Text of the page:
What is nonlinear optics?

Nonlinear optics is a branch of optics which studies the nonlinear interactions of electromagnetic radiation and the media. The nonlinear interaction, which means the matter responds in a nonlinear manner to the incident radiation fields, endows the media a characterization to change the wavelength, or the frequency of the incident electromagnetic waves. Typically, this nonlinear interaction only observed at very high intensity (electric field) of incoming light. Figure 1 shows the schematics of linear and nonlinear interactions of waves and the media [1].

Fig. 1 Linear (left) and nonlinear (right) interactions of waves and the media [1].

Physical explanations

To explain the physics in Fig. 1, I would like first to show the energy diagram in Fig. 2. The molecular emitted light with the same energy as the input light under weak beam, and thus we obtain the same waves for linear optics. However, under high intensity of light, the excited photons in the matrix can be excited to higher energy level, and emitted light with higher energy than the input light energy. This is nonlinear optics, in which new waves have been created.

Fig. 2 Energy band diagram of linear (left) and nonlinear optics (right) [1].

The induced polarization of a matrix under an electric field can be calculated from Maxwell equation [2]. At a low field (Ē), the amount of induced dipole (P) is proportion to the electric field:

P = ε_{0}·χ ·E (1)

Where χ is the electric susceptibility, ε_{0} is the permittivity. This is the linear response of the electric field. At a strong electric field, the induced polarization can be expressed by the Taylor expression:

P = ε_{0} [χ ·E + χ_{2}·E^{2} + χ_{3}·E^{3}......] (2)

χ_{2}, χ_{3}…… are high order terms which can be obtained in this condition. They are nonlinear optics. The waves from this high order terms are named as 2^{nd}, 3^{rd} …… harmonic waves, with a frequency of twice, treble….. of the incident waves.

It is well known that the nucleus is surrounded by electron clouds and the net charge of the atoms is 0 as its sphere shape. If an electric field applied, the electrons will move to the opposite direction of the field and the cloud will change its shape to ellipse. The positive and negative charges are separated and form dipole moment, which is polarization. The Eq. (1) and (2) are results of polarization calculated from Maxwell equation, and the higher ordered terms under higher field indicating the nonlinear interactions. If a sinusoidal changed electric field applied,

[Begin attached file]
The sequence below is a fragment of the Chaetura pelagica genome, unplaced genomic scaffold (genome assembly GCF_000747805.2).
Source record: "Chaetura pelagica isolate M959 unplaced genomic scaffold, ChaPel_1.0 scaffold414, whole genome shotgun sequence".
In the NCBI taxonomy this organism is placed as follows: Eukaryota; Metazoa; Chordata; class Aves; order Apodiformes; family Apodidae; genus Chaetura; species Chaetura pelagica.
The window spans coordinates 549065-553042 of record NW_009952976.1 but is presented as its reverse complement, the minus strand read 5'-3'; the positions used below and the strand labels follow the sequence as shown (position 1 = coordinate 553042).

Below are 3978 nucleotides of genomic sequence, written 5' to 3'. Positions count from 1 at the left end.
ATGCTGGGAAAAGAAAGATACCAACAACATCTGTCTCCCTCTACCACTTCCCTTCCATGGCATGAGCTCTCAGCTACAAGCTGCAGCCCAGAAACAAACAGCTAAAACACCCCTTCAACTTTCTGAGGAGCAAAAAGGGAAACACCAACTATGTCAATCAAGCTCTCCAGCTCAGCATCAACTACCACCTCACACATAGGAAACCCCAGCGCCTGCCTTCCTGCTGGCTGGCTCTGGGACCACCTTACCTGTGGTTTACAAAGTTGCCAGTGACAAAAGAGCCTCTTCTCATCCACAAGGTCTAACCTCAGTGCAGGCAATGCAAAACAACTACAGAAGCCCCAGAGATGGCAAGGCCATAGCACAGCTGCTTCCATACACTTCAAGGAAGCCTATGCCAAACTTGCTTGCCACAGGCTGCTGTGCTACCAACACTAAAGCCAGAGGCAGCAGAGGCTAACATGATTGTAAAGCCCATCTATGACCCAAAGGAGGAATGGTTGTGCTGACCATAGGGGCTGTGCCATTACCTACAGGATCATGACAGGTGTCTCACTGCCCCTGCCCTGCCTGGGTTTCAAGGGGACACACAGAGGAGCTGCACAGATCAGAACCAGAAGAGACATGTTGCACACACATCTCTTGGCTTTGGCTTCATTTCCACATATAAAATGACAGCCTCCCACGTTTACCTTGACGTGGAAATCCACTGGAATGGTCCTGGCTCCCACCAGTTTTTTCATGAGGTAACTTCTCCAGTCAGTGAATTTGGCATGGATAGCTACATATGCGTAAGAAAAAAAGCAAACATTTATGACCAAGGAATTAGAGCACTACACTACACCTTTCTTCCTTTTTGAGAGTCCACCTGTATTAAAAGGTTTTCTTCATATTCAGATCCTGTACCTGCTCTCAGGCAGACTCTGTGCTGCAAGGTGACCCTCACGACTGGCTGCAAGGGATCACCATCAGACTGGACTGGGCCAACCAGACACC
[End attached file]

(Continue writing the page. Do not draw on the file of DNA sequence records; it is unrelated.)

E = E_{0}·sin(ωt) (3)

Equation (2) can be written as:

P = ε_{0} [χ ·E_{0}·sin(ωt) + χ_{2}·E^{2}·(1-cos(2ωt)......] (4)

The second term, χ_{2}·E^{2}·(1-cos(2ωt), indicating the electromagnetic waves with double frequency as the input waves. This is the second harmonic generations. For higher order terms, larger frequency can be obtained if the electron field is high enough.

Actually at a weak field we also have this higher order terms, but they are rather small comparing with the linear term and can not be observed form the optical experiments. Thus for all matrix we can obtain nonlinear optics if we have strong enough intensity of incident light.

Frequency conservation

As shown in Fig. 2, the frequency (wavelength) of light can be changed by the nonlinear optics. The energy of the photons must be equal for the input and output photons. For example, in Figure 3 there are 5 kinds of photons, ω_{1}, ω_{2}=ω_{5}, ω_{3} (excited photons), ω_{4} and ω_{0} (emitted photons). According to the conversation of energy,

ω_{0} = ω_{1} + ω_{2} + ω_{3} - ω_{4} + ω_{5} (5)

Fig. 3 Frequency conversation.

From the frequency conversation, different frequency can be obtained by second harmonic generation (SHG), optical parametric generation, amplification and oscillation, as shown in Fig. 4. The only thing is the conserved energy of the whole system [2].

Fig. 4 The generation of different frequency.

Phase matching

Beside the frequency conversation, the momentum of the photons should also be conserved, shown in Fig. 5 for the photons in Fig. 3. However, for the obtain signal **K _{0}** may not correspond to the light frequency of ω

_{0}as the chromatic dispersion (the frequency is dependent on the phase velocity). Phase matching is to satisfy both frequency and momentum conservation simultaneously.

Fig. 5 The momentum conservation.

To achieve the phase matching, birefringence can be used. Birefringence is caused by the different refractive index along directions in anisotropic crystals, as described in Ref. 3. The phenomenon is described in Fig. 6. As the refractive indices of ordinal (

*n*) and extraordinary (

_{o}*n*) polarized light are different, the phase can be matched for SHG as shown in Fig. 7. The value of

_{e}*n*is dependent on the propagation angle, and thus we can tune it for certain frequency to achieve:

_{e}*n*(ω) =

_{e}*n*(2ω) (6)

_{o}Fig. 6 Schematic of Birefringence [3].

Fig. 7 Phase matching of SHG using birefringence [1].

Nonlinear optical devices

As I have showed some in Fig. 4, nonlinear optics can be used as amplifiers (to achieve higher intensity for certain kind of waves from another incident wave), limiters (protect weak signal from stray signals), mixer (transformed one frequency to another), multiplier (the output power is proportion to the input power), etc.. [4]

References

[1] Prof. Rich Trebino, Georgia Tech., Courseware

[2] Teresa Neves Petersen, Nonlinear Optics: on the way to pump probe spectroscopy, Nano-biotechnology group, AAU.

[3] http://www.science20.com/mei/blog/birefringence_and_polarized_light

[4] http://www.microwaves101.com/encyclopedia/nonlineardevices.cfm

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